What about Italy?
Historically, the Italians win by being airtight at the back and doing just enough on offense. Not this year; coach Roberto Mancini has given them license to open things up and attack, which they’ve done through the three forwards Lorenzo Insigne, Ciro Immobile, and Federico Chiesa. None of them are big, physical players who specialize in heading the ball. Rather, they’re all fast and skilled, with goalscoring touch and the ability to assist their teammates. Behind them, Marco Verratti controls the pitch from the center and Jorginho (a Brazilian with enough Italian ancestry to qualify for Italy) prefers to shield the defense but can contribute on offense as well. If Italy has penalty kicks, he’s their designated guy from the spot.

How will they match up?
Italy defender Leonardo Bonucci touted this game as “youngs vs. olds,” since he and central defensive partner Giorgio Chiellini have a combined age of 70, though they’ve shown that they can still keep opponents off the scoresheet. How they do against England’s young attackers is something to watch, though I’m more interested in the clash between Grealish and Verratti, who have such similar skill sets. Speaking of age, Italian goalkeeper Gianluigi Donnarumma is only 22. His England counterpart Jordan Pickford has been splendid (Everton fans are probably wondering why he can’t play that way for them), but I think I trust the wunderkind more if it does come down to penalties.

Whom are you rooting for?
I’m backing England this time out. The country hasn’t won anything since World Cup 1966, and I’d be happy to see them break their title drought at the same time that my basketball team breaks theirs. Not to mention the side is full of players who are not only good but likable as well, with Henderson helping torpedo the European Super League and Sterling and Marcus Rashford (a goalscorer off the bench) drawing attention to racism in Britain, unlike previous generations of Black English players. I mean, Rashford essentially shamed the British government into feeding the nation’s schoolchildren during the early days of the pandemic. (And what did you do when you were 22?) The team plays in an aesthetically pleasing manner and can adapt to opposing defensive schemes. They and their coach deserve a bit of silverware.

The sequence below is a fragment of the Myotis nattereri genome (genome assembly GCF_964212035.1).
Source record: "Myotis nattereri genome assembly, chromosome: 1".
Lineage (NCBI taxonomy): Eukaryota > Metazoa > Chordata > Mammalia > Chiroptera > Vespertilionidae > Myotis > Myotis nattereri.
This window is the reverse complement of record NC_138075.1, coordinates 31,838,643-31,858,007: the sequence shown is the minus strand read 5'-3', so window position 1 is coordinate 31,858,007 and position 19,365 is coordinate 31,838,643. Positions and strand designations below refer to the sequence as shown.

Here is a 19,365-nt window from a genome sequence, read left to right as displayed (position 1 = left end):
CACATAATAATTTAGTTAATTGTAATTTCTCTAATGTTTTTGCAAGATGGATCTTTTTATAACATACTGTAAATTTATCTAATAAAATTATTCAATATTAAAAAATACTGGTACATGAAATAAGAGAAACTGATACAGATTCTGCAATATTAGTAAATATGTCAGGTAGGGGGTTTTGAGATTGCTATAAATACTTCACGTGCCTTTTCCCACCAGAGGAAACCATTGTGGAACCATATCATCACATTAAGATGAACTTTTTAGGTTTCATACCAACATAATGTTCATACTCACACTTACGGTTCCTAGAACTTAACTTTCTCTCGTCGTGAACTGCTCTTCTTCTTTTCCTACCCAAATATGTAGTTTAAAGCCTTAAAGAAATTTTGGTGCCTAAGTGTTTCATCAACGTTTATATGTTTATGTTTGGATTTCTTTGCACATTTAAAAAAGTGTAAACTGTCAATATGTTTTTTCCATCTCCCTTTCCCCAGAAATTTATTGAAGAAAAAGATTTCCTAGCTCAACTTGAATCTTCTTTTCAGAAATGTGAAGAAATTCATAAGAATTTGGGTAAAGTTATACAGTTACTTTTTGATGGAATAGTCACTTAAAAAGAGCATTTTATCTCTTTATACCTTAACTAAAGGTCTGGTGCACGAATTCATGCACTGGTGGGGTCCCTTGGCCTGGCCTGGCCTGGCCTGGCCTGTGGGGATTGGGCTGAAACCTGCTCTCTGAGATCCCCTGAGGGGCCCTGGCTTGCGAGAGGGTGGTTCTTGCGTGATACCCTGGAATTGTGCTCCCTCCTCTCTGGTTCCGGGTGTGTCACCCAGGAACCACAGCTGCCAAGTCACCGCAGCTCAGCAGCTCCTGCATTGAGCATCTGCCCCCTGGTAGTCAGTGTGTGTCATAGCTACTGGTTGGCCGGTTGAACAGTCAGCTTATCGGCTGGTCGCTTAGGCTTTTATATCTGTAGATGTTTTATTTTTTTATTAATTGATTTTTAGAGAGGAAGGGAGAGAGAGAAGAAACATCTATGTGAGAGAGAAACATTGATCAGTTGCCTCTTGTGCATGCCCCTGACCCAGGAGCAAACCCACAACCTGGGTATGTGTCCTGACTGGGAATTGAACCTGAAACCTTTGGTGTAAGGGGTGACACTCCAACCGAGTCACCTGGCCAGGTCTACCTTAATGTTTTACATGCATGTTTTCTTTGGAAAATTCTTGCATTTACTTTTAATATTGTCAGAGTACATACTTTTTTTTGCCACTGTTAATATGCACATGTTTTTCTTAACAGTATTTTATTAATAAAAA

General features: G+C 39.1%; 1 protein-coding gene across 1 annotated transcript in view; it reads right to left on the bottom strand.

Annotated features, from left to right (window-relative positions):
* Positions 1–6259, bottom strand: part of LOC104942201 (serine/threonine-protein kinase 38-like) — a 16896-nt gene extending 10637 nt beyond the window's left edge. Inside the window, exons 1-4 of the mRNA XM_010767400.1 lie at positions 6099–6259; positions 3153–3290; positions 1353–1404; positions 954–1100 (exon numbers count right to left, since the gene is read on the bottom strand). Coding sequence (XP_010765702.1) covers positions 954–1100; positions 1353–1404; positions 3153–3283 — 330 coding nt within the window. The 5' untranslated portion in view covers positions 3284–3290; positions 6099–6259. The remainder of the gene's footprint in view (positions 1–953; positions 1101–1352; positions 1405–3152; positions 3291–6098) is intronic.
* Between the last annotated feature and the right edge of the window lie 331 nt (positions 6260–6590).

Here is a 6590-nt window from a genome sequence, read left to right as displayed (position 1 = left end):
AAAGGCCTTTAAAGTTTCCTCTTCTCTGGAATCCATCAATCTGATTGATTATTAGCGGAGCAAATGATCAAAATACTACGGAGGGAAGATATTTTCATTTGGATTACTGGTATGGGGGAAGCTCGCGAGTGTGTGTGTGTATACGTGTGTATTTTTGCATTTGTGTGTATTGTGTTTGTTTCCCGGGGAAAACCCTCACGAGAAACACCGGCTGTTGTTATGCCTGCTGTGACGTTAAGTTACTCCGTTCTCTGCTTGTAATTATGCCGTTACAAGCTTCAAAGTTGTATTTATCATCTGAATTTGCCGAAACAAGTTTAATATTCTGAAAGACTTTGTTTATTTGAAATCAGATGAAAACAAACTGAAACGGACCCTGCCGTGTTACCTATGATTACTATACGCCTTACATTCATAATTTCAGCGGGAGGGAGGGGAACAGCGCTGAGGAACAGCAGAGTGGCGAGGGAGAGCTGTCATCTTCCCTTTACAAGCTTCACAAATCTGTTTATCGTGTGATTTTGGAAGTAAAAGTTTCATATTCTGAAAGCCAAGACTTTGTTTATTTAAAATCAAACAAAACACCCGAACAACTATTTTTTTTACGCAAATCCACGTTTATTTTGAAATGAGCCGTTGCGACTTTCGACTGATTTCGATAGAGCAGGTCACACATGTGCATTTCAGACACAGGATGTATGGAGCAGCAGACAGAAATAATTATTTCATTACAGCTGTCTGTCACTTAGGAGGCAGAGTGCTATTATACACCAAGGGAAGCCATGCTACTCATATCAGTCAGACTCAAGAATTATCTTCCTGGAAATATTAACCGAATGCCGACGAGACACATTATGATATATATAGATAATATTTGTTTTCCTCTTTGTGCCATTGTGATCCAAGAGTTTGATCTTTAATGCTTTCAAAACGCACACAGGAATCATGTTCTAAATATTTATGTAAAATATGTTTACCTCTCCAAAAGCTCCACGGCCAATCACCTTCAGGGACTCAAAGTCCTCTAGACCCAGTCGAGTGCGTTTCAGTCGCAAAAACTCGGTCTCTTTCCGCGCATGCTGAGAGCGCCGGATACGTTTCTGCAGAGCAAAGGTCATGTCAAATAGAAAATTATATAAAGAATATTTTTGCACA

Where can we see it?
Any bar with a TV should be able to find a game with so much TV exposure. I’ve been going round to the local sports bars myself to follow the NBA action, and I’ve been pleased with the outdoor seating at BoomerJack’s, Flip’s Patio Grill, City Works, and Upper 90. The Abbey Pub is a reliable place to watch soccer, too. Perhaps you’ll find me at one of these places, taking in the game as an appetizer for Game 3 of the NBA Finals. Go Suns!


  1. “Historically, the Italians win by being airtight at the back and doing just enough on offense”??
    I don’t agree with this statement. Italy is a 4 time world champion and played 6 finals in the same competition an 3 Euro Finals.
    A soccer team does’t get to those numbers being alright and doing just enough.
    I would take a closer look at the lack of historical results of England. Great individual talent when it comes to players but never a remarkable win, so far, as a national team (1 single positive result, which is 1966 world cup, the only final they ever played in a international competition)

    Go Italy!